By Simon Allison
The Horn of Africa is suffering its worst drought in decades, with devastating humanitarian consequences. Two districts in South Sudan are officially in famine. Areas of Somalia and Yemen are on the brink. Hundreds of thousands of people are at risk of death, while millions face severe disruption to their lives and livelihoods.
The drought has affected Ethiopia too. In 2015, it experienced its most severe dry spell in 50 years, and there are fears that 2017’s rains will fail too. But in this East African country, once the poster child for poverty in Africa, no one is talking about famine. Unlike Somalia and South Sudan, Ethiopia is doing something right.
“Only last year in Ethiopia, the drought in many places was worse than the terrible drought that we remember in 1985. But because of real economic progress, better preparation and a strong, timely response by the Ethiopian government and international community, suffering was so much lower that it barely hit our screens,” said Mark Goldring, the chief executive of development charity Oxfam.
In 1984-1985, the rains in Ethiopia failed for a third year in succession, and that year so did most of the country’s crops. When BBC journalist Michael Buerk went to investigate the crisis, he found a famine of “biblical” proportions. Buerk’s iconic TV report showed thousands of gaunt, skeletal people in a town in northern Ethiopia, all desperately scrabbling for food aid. “This place, say workers here, is the closest thing to hell on earth,” Buerk intones.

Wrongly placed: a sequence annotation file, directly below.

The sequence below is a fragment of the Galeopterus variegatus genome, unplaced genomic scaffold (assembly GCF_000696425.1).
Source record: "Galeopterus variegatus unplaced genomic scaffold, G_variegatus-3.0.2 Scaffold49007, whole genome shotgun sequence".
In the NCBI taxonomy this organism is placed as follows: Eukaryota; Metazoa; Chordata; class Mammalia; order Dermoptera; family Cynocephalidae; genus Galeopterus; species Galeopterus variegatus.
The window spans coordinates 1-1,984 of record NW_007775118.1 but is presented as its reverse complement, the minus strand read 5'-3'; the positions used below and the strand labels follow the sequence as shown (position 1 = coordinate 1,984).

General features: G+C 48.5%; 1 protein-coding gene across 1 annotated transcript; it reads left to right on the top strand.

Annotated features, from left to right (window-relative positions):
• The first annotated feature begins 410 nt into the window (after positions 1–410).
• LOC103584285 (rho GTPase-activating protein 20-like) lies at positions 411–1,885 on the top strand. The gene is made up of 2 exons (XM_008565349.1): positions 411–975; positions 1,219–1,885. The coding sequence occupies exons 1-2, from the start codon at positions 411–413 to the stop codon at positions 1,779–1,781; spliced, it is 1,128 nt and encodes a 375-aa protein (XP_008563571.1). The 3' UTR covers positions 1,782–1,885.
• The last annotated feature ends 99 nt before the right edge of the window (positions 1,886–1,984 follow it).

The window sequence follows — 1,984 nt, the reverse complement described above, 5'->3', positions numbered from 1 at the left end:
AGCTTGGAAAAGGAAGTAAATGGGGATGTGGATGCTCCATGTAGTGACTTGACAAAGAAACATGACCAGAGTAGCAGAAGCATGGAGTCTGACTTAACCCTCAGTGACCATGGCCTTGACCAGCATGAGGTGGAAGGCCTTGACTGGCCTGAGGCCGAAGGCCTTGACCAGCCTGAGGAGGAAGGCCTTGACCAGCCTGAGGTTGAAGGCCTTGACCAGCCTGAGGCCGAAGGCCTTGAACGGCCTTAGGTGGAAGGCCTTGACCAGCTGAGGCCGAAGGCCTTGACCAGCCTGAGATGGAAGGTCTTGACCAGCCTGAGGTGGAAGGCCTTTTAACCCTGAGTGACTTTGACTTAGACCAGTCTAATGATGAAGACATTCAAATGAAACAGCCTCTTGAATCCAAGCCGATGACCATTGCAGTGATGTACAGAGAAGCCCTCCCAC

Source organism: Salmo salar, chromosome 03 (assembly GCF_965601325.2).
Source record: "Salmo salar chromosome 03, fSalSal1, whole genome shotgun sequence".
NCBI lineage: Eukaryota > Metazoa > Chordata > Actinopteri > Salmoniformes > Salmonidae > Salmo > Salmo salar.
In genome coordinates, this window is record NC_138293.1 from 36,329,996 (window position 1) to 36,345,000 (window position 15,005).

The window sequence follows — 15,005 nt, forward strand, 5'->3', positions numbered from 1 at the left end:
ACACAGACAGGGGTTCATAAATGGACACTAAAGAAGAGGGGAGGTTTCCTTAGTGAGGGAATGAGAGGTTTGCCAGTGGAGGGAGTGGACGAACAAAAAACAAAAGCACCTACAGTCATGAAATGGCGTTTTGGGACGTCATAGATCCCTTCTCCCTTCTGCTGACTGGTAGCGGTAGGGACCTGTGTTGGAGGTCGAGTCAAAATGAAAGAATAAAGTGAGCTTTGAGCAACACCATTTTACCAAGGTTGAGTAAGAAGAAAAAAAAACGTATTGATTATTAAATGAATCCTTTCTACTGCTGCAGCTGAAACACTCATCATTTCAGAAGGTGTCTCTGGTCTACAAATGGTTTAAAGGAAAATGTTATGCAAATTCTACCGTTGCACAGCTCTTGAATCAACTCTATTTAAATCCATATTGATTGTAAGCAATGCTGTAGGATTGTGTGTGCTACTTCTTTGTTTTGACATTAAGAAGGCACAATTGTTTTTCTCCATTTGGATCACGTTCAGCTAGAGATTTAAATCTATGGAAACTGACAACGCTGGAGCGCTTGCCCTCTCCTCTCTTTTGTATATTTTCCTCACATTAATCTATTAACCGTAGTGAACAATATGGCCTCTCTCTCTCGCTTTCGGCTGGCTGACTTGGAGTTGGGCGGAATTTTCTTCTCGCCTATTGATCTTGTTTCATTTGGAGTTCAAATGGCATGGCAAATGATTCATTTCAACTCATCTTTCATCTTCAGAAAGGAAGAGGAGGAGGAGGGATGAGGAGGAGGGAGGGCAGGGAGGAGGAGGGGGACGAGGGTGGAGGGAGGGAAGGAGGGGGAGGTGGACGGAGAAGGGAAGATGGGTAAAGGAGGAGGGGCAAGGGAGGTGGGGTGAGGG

Buerk’s report would inspire Irish rocker Bob Geldof to launch a massive public fund-raising exercise, culminating in the hit single Do they Know it’s Christmas? and the 1985 Live Aid concert. But it was already too late. Ultimately, between 600,000 and a million Ethiopians would die as a result of the famine.
Thirty-two years later, Ethiopia is facing an even worse natural disaster. But although food is scarce, and the situation remains precarious for many, Ethiopia has avoided repeating the mistakes of its past. So how, exactly, has it managed to prevent another disastrous famine, and what lessons should the governments of Somalia and South Sudan – as well as other food-insecure nations such as Nigeria and Yemen – be learning from Ethiopia’s example?
“As we saw in Ethiopia last year, which suffered its worst drought in decades, it did not suffer the worst crisis. We did not see that situation [like the 1980s] in Ethiopia because there was a very robust response to the drought,” said Challis McDonough, a spokesperson for the World Food Program in East Africa.
The most significant factor in that response is also perhaps the most obvious: Ethiopia actually planned ahead. In 2005, the government established the productive safety net programme, a distribution network designed to help Ethiopia’s rural poor to withstand exactly these kinds of shocks. It works by identifying households that are chronically food insecure and then providing transfers of either cash or food to help them out. Even in good years, when the rains do come and the crops thrive, many Ethiopians need help from the government – between 7 and 8 million annually – so the programme has already been stress-tested. When needed, the programme was ready to mitigate the worst consequences of the current drought by allowing additional food aid to quickly reach those who needed it, and by providing international humanitarian organisations with an efficient means to distribute international aid.